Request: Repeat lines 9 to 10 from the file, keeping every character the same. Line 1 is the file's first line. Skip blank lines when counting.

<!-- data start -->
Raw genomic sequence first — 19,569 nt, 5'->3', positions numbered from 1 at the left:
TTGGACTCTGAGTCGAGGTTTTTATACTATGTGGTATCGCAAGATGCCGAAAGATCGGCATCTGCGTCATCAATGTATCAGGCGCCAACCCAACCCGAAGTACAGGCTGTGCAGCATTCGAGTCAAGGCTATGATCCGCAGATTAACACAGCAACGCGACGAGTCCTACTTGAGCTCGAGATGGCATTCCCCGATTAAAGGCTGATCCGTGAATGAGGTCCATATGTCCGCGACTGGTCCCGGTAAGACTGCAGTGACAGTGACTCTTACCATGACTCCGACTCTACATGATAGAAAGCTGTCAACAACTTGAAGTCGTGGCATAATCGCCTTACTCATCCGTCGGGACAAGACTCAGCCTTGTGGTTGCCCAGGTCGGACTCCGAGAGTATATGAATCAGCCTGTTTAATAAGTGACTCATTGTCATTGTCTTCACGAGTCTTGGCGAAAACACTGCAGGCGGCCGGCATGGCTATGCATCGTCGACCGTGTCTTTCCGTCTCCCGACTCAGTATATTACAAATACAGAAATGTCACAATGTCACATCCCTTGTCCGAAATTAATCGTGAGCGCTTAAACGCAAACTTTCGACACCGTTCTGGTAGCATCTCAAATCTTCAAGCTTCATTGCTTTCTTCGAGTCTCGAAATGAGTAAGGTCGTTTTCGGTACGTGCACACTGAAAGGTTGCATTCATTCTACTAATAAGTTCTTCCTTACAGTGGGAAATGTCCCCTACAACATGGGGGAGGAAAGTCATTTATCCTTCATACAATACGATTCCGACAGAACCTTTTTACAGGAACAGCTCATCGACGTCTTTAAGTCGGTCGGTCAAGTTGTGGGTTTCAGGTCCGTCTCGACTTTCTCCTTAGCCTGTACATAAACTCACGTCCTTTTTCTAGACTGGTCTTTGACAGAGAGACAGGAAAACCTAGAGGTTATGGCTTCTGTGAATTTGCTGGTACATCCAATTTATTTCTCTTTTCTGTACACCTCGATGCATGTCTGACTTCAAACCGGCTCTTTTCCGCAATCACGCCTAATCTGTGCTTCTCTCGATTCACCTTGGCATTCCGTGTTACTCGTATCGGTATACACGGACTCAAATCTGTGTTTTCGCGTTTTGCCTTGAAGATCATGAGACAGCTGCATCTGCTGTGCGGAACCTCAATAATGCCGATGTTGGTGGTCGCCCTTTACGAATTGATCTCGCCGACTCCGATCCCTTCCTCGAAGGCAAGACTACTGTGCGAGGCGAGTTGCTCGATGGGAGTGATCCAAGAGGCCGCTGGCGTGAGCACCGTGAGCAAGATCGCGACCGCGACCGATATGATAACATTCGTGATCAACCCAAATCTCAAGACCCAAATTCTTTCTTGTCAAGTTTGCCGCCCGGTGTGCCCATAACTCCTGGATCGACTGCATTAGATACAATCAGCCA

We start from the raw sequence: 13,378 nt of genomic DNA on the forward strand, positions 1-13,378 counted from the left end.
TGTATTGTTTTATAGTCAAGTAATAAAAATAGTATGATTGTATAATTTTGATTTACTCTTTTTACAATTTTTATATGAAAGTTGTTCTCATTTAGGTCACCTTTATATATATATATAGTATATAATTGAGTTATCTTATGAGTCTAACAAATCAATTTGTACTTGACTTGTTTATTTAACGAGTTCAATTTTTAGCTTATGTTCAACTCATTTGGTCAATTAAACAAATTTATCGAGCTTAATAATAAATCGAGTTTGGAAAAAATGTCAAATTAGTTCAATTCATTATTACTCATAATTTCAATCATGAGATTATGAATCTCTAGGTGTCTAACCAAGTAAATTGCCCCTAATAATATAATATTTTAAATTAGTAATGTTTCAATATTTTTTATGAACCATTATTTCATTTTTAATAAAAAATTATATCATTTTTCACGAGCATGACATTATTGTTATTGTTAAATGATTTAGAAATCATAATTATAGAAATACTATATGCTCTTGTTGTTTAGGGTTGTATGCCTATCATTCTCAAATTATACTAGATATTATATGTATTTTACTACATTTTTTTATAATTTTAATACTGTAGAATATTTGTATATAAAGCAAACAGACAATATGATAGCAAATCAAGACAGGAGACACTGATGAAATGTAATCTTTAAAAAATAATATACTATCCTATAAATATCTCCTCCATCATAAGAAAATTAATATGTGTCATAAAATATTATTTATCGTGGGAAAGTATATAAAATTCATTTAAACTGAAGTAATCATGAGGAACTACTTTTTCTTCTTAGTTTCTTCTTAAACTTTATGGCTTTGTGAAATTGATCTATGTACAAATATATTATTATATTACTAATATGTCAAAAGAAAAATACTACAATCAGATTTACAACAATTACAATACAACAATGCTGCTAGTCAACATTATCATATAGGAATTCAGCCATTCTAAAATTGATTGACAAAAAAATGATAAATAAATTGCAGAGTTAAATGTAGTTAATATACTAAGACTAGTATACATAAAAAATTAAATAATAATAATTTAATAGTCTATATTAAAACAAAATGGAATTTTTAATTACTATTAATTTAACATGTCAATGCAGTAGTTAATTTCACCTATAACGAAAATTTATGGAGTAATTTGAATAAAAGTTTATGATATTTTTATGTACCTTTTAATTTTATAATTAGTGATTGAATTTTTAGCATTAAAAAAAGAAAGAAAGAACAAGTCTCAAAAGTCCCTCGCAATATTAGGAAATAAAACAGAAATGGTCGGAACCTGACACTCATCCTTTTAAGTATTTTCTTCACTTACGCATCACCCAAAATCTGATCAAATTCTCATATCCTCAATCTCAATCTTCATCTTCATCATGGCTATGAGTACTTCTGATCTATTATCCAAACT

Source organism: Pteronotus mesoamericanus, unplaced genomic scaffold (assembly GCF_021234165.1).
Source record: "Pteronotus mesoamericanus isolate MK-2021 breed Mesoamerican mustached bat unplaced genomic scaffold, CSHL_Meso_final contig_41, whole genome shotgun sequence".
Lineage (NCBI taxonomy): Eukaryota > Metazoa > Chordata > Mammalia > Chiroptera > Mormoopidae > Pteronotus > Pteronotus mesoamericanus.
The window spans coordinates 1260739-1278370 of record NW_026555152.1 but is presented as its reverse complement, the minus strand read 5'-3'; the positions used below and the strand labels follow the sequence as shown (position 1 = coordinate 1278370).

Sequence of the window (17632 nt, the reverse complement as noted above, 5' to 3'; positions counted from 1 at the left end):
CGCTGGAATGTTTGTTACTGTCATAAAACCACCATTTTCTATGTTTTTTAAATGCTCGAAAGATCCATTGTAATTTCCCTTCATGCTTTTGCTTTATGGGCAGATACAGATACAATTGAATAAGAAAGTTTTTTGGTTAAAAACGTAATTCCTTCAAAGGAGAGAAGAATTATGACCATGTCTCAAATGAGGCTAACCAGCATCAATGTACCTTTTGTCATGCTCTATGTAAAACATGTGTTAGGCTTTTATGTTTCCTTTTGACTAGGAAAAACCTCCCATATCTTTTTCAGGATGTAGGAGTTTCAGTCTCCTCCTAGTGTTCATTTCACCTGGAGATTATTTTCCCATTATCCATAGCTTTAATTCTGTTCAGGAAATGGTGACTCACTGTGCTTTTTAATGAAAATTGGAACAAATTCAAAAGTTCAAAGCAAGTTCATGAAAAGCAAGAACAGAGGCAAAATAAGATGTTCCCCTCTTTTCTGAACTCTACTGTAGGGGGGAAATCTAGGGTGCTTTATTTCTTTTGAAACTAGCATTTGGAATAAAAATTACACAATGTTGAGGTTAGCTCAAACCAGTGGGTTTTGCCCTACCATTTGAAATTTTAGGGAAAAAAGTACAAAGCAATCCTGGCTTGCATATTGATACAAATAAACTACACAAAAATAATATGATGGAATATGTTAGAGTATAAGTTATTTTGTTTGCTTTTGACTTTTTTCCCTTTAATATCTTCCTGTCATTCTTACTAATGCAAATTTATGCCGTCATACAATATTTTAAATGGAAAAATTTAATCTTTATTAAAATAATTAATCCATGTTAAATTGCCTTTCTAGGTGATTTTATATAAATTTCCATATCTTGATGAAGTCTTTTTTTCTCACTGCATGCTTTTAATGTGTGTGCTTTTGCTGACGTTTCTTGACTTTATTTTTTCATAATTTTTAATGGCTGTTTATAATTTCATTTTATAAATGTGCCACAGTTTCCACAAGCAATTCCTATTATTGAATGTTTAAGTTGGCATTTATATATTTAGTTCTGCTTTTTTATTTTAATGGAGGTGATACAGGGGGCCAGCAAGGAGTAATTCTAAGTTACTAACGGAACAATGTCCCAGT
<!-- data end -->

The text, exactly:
Sequence of the window (17632 nt, the reverse complement as noted above, 5' to 3'; positions counted from 1 at the left end):
CGCTGGAATGTTTGTTACTGTCATAAAACCACCATTTTCTATGTTTTTTAAATGCTCGAAAGATCCATTGTAATTTCCCTTCATGCTTTTGCTTTATGGGCAGATACAGATACAATTGAATAAGAAAGTTTTTTGGTTAAAAACGTAATTCCTTCAAAGGAGAGAAGAATTATGACCATGTCTCAAATGAGGCTAACCAGCATCAATGTACCTTTTGTCATGCTCTATGTAAAACATGTGTTAGGCTTTTATGTTTCCTTTTGACTAGGAAAAACCTCCCATATCTTTTTCAGGATGTAGGAGTTTCAGTCTCCTCCTAGTGTTCATTTCACCTGGAGATTATTTTCCCATTATCCATAGCTTTAATTCTGTTCAGGAAATGGTGACTCACTGTGCTTTTTAATGAAAATTGGAACAAATTCAAAAGTTCAAAGCAAGTTCATGAAAAGCAAGAACAGAGGCAAAATAAGATGTTCCCCTCTTTTCTGAACTCTACTGTAGGGGGGAAATCTAGGGTGCTTTATTTCTTTTGAAACTAGCATTTGGAATAAAAATTACACAATGTTGAGGTTAGCTCAAACCAGTGGGTTTTGCCCTACCATTTGAAATTTTAGGGAAAAAAGTACAAAGCAATCCTGGCTTGCATATTGATACAAATAAACTACACAAAAATAATATGATGGAATATGTTAGAGTATAAGTTATTTTGTTTGCTTTTGACTTTTTTCCCTTTAATATCTTCCTGTCATTCTTACTAATGCAAATTTATGCCGTCATACAATATTTTAAATGGAAAAATTTAATCTTTATTAAAATAATTAATCCATGTTAAATTGCCTTTCTAGGTGATTTTATATAAATTTCCATATCTTGATGAAGTCTTTTTTTCTCACTGCATGCTTTTAATGTGTGTGCTTTTGCTGACGTTTCTTGACTTTATTTTTTCATAATTTTTAATGGCTGTTTATAATTTCATTTTATAAATGTGCCACAGTTTCCACAAGCAATTCCTATTATTGAATGTTTAAGTTGGCATTTATATATTTAGTTCTGCTTTTTTATTTTAATGGAGGTGATACAGGGGGCCAGCAAGGAGTAATTCTAAGTTACTAACGGAACAATGTCCCAGT